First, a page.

If you cower when the phone rings for fear it is a creditor, or tuck the mail away unopened because you are avoiding creditors, it may be the time for you to file for bankruptcy. The day that you file your bankruptcy petition, either under Chapter 7 bankruptcy or Chapter 13 bankruptcy, an automatic stay stops all collection activity from all creditors.
During the pendency of the bankruptcy proceedings, debt collectors must leave you alone. Creditors may not call you, mail you, file or pursue a lawsuit against you or continue foreclosure proceedings on your home. Wage garnishments must be lifted. There are a few exceptions to the rule.
Collection Actions Not Prohibited by the Automatic Stay
There are only a few exceptions to the rule that the stay stops collection actions. The following actions may continue, despite the filing of a bankruptcy petition and the automatic stay:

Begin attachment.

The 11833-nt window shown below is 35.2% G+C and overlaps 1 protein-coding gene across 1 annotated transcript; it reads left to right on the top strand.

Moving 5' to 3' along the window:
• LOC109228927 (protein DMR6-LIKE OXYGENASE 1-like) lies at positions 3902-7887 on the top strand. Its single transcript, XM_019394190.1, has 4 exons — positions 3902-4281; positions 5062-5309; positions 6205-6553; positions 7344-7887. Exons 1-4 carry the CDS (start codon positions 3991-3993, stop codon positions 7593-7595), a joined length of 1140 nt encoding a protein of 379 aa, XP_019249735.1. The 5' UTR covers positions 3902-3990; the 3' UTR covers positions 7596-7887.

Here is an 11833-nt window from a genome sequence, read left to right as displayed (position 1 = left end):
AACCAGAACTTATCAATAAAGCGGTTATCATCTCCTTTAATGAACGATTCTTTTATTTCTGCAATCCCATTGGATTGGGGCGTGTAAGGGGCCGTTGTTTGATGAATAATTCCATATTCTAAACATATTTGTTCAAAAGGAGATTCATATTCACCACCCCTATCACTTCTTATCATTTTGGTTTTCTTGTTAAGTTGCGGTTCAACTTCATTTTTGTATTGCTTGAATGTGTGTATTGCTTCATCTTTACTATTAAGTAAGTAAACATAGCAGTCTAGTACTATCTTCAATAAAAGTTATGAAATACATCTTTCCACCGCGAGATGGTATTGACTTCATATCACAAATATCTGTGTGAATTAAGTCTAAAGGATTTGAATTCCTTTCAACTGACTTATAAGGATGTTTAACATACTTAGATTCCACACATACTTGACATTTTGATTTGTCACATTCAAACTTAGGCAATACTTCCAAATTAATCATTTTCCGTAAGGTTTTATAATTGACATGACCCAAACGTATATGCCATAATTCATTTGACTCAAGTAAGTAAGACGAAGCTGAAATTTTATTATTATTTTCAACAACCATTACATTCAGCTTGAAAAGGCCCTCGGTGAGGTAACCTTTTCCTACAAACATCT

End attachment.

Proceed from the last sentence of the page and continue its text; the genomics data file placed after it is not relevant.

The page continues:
- Collection for child support and alimony can continue.
- Although governmental actions to establish tax liability may continue, collection of tax debts is covered by the stay and attempts to collect tax debt must cease.
Creditors May Petition the Court to Lift the Stay
Although there are provisions for creditors to ask for a court order lifting the stay, their request must meet specific criteria including:
- The debt is secured. For example, you have property for which they loaned you money to purchase, like your car or your house.
- The creditor must show there is a good reason to lift the stay.
- If it is Chapter 13 bankruptcy, the creditor must show the property will not affect the reorganization plan.
Bankruptcy lawyers know how to fight a creditor’s attempt to lift the stay and can help you in stopping foreclosure and wage garnishments as you continue your bankruptcy proceedings.